It emerged gradually, from the songs Chris and Alex finally decided should be kept from each of the 1980s sessions. Overdubs had also their impact on the concept, which never was verbally expressed nor discussed. We were not in to make music talking about nightclubbing, we were in to make the best music we could.
Sly Dunbar told me you had a huge poster of Grace in the studio as you were recording tracks – what influence did that have on you?
As far as can remember, we only had a huge poster in 1980, one which eventually became the Warm Leatherette artwork. Jean-Paul Goude did not have the Nightclubbing artwork till late into the mix, the year after. Both artwork had very little influence on me personally, as I looked at each song as its own universe. Personality had a much greater influence on me, rather, starting with Grace’s obviously.
How much personal contact did you have with Grace herself?
Very little at the beginning, more and more throughout the years of course, as mutual respect did not stop growing.
What influence did this record have on you yourself, musically? Were any later projects you worked on directly inspired or informed by it?
The album itself as a whole did not leave much influence on me musically, apart from certain specific things I was unaware I could do till then, like the solo in Walking in the rain, the high pitch introduction to ‘I’ve Seen that Face Before’, the eerie ambience in ‘Nightclubbing’, the funk stabs in ‘Pull up to the Bumper’ and ‘Use Me’, and so on. If anything, it was all the albums put together, and particularly Alex Sadkin’s approach to sound recording and mixing that left a profound impact on me ever since: make everything sound pristine from second one, never wait to “fix it in the mix”. There is not one album I produced ever since which I did not apply that very demanding discipline, it was vital back in the the days of analog recording, when total recall was not mainstream yet.
Do you remember the recording of the newly found “missing” tracks? Were you surprised that they didn’t make the cut for the final album, and are you glad they’re released now?
I completely forgot about them quite honestly. Nothing surprising about it: we had a go at about three times the amount of tracks than that of the songs which eventually made it to the final albums. Some of them we did not even bother having a second attempt to, or fixing the rhythm tracks, others we went as far as doing complete overdubs and singing. I won’t be surprised if they were some more…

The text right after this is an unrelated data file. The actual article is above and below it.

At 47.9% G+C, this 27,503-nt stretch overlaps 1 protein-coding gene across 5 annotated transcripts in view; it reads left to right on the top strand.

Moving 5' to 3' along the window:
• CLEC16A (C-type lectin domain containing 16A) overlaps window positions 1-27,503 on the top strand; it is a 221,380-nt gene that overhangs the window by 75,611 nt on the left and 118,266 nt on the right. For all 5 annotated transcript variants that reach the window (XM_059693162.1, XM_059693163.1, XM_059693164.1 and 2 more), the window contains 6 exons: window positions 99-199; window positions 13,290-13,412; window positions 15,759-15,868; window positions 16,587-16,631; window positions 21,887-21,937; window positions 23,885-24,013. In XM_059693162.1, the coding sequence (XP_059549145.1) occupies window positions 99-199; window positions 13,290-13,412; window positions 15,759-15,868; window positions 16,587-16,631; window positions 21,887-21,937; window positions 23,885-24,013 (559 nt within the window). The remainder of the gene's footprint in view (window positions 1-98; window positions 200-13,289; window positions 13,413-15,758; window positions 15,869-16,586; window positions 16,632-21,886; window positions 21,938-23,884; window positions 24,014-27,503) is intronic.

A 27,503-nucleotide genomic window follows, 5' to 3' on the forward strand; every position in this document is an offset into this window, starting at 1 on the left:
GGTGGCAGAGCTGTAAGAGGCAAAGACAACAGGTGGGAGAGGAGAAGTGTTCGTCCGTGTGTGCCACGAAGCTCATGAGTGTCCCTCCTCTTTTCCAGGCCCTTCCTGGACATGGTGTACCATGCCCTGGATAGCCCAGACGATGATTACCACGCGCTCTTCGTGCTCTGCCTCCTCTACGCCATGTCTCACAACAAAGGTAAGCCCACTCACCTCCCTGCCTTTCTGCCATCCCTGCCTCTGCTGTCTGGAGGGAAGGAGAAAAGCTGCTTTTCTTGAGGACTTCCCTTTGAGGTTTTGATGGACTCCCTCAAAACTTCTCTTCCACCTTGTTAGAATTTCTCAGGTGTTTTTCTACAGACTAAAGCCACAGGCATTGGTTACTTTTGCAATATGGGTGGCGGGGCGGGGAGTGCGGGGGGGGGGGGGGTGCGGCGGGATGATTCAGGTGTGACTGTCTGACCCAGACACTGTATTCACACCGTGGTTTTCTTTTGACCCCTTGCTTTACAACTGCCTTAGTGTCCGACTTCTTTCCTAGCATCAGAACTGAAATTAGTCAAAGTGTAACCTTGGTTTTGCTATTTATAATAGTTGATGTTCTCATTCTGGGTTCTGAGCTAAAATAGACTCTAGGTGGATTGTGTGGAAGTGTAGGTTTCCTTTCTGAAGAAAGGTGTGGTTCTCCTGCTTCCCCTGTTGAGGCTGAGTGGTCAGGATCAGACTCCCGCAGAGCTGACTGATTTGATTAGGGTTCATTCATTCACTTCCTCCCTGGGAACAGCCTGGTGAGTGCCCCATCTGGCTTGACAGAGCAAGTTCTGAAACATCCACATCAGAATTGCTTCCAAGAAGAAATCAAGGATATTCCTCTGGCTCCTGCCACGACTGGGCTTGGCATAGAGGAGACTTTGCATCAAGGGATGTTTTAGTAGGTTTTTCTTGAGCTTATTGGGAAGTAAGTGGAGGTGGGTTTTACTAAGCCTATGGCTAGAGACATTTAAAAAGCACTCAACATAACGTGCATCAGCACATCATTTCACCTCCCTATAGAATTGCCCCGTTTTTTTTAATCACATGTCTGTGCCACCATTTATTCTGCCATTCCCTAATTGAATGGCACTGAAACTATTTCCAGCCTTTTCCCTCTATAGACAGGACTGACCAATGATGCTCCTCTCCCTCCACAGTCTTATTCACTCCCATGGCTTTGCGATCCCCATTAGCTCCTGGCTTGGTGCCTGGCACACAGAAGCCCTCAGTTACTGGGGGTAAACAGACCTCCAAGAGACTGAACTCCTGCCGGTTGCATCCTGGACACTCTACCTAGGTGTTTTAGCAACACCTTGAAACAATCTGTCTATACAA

As great as those two may sound today, when put into perspective with the rest, I quite respect the fact that they did not make it to the album because, judging the way we were judging back then, they kind of lacked the purposefulness one can find on the initial album tracks. Things have changed since, because any single item belonging to that era is now being perceived with different ears and eyes. I always had mixed feelings about inserted missing material like cut scenes in a song or a movie I used to like without them: it is like underlining things I fully understood without explanation. But in the other hand, I am glad I can re-discover them, and I am glad fans who enjoy bonus tracks can be satisfied with them.
So you think there was more left on the cutting room floor (maybe that you wish had been completed)?
If there was anything like that, I’d be glad to be reminded of it: I really don’t have a clue, but wouldn’t be surprised if there were some. This was over 30 years ago after all, and I don’t even know if Chris ever wrote down the list of the songs he suggested we had a go at: he would come to the studio with a pile of home recorded cassettes, play the first of them and let us try a couple times. If we didn’t have it cooked by the third or fourth attempt, we would simply forget about it, and he would play the next cassette in the pile. It was as basic as that.
Was this a project that you chose, or did it drop in your lap?
MW: Oh god I pursued it! I was after getting this done for a long time – back in 2003 was when I first started looking into it and got the [studio] tape reports. This is before I’d even joined Universal, I’d pitched for it and would be looking after it as an external consultant. All this was purely because I was dissatisfied with the copy I had basically, and because you couldn’t get it!
Sounds like the best reason to do something like this…